The Zobrist effect: Improving Cubs' contact rate

November 21st, 2019

CHICAGO -- The Cubs knew that the end of the era was going to arrive at some point. Last season, Chicago unexpectedly got an early taste of what that could mean for its lineup, and the veteran's absence magnified one of the team's offensive flaws.

When Zobrist left the Cubs to tend to a family situation, Chicago's already-declining contact rate became an even greater issue. The rate of fastballs thrown to the Cubs kept trending down, and the pace of curveballs and changeups ticked up. And when the season was over, the North Siders had the lowest contact rate (73.8 percent) and swinging-strike rate (12.3 percent) in the National League.

"We're certainly losing the contact battle," Cubs president of baseball operations Theo Epstein said at the end of the season. "We make the least contact out of anyone in baseball. And I think, despite those great offensive individual seasons, I think we're still a team that can be game-planned for."

The trend

The amount of whiffing in 2019 was not a one-year development for the Cubs. Chicago's fall to the bottom of the contact-rate column has been a multiple-year process. The Cubs only ranked 24th in that department during the World Series drought-ending ‘16 campaign, but let's look at how the contact percentages have dropped since that magical season.

Contact rate (swinging-strike rate):

• 2016: 77.0 (10.4)
• 2017: 76.1 (11.3)
• 2018: 76.0 (11.4)
• 2019: 73.8 (12.3)

In the first half of '18, the Cubs actually had a 76.7 percent contact rate and a 10.9 percent swinging-strike rate. That was right on the '16 pace. What Cubs fans saw in ‘19 was a continuation of the issues that surfaced in the second half of the previous season, when the team had a 74.9 percent contact rate and a 10.9 percent swinging-strike mark.

According to Statcast, the Cubs saw 12.0 percent curveballs (including knuckle curves) last season, which was tied for the highest rate in the Majors. Chicago also saw 57.5 percent fastballs (all types) and 11.4 percent changeups. That marked the second fewest and second most, respectively, among National League teams in '19.

The Zobrist effect

Throughout his career overall, and especially during the past four seasons with the Cubs, Zobrist acted as a kind of stabilizer for Chicago's lineup. For his career, the switch-hitter has turned in an 85.5 percent contact rate and 5.5 percent swinging-strike rate. With Zobrist in the mix, the Cubs could live with a little extra swinging-and-missing elsewhere in the name of maximizing other players' strengths.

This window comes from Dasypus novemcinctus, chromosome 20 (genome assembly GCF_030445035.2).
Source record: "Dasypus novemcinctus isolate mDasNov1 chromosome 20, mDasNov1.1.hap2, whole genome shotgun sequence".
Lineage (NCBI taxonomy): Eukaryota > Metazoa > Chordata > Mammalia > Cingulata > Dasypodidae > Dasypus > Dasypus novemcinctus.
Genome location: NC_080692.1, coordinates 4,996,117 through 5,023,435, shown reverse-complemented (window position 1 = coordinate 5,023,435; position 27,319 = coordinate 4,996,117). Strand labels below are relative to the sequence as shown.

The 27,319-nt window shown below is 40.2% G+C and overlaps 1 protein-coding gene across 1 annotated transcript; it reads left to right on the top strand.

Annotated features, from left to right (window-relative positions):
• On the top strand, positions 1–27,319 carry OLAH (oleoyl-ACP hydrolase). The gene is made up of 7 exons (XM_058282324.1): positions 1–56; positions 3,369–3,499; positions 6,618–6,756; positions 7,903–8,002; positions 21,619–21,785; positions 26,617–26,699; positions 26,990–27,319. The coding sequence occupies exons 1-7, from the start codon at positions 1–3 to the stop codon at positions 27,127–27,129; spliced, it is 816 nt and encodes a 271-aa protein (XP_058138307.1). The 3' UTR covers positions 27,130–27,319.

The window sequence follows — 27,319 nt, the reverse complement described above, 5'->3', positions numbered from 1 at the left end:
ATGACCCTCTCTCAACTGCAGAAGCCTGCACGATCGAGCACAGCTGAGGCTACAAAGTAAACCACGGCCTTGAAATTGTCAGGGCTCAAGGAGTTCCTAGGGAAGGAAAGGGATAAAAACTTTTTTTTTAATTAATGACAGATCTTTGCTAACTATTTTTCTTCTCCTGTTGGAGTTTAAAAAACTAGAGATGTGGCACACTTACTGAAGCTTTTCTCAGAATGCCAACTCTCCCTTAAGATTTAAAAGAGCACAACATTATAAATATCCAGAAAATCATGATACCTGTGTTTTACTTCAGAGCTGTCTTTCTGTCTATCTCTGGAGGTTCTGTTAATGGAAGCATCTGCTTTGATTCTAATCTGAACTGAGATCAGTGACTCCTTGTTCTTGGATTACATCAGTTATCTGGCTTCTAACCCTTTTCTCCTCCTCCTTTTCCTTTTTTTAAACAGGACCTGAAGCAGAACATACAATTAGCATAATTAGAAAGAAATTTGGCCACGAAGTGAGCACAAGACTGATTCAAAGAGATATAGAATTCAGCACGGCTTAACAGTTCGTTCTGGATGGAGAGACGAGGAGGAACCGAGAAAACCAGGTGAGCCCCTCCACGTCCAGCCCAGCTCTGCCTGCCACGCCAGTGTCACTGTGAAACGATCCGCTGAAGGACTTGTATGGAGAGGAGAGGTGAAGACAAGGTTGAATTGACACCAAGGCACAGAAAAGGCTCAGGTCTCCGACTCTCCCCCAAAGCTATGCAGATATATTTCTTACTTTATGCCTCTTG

From May 7-Sept. 2 last season, though, Zobrist was not in the lineup. Predictably, the Cubs' contact rate dipped to 73.0 percent and the swinging-strike rate climbed to 13.0 percent in that time period. Chicago's hitters were swinging more sans Zobrist (48.1 percent in that span, compared to 47.2 percent in '19 overall), but whiffing more on pitches both inside and outside the zone.

The Cubs made an upgrade to their bench at the July 31 Trade Deadline with the acquisition of the contact-oriented . Zobrist made his return to the lineup on Sept. 3. Then, shortstop -- another player with good bat-to-ball skills -- came up from the Minor Leagues on Sept. 9. Those three additions contributed to a different look down the stretch.

From Sept. 3 through the end of the season, the Cubs had a 75.6 percent contact rate and 11.8 swinging-strike rate. That was still not great, but it was a clear improvement over the season as a whole. Contact outside the zone in this period jumped to 64.5 percent (compared to 59.4 percent in the period without Zobrist). There was a similar jump in contact on pitches in the zone (84.4 percent, compared to 82.8 percent without Zobrist).

What’s the fix?

With Zobrist now a free agent and his future uncertain (2020 would be his age-39 season), the Cubs have to find a way to at least make incremental progress in the contact battle.

Internally, adding Kemp helped bring that attribute to the bench and Hoerner (81.9 percent contact rate in his first taste of the Majors) offers an in-house solution potentially as soon as Opening Day. If becomes a serious trade chip, backup (79.5 percent for his career) could help tick up the overall team rate in a more prominent role.

Chicago might also look to free agency or trades to enhance this aspect of its lineup. One example on the open market would be free-agent second baseman (a Cubs target at the Trade Deadline), who had an .810 OPS and 89.3 percent contact rate in '19.

Epstein told reporters at the GM Meetings earlier this month that it is also important not to focus too much on one specific offensive element when targeting external upgrades.

"If you get too sort of wrapped up in the shape of that performance," Epstein said, "you can end up making bad decisions. And, if you ignore the shape of the performance, you can end up kind of one-dimensional and make bad decisions that way, too.

"So, I think it's about having the right perspective, where you'd love a well-rounded offense, but you also don't want to be so single-minded about finding certain traits that you end up finding those traits, but no talent with it. I think striking the right balance is important."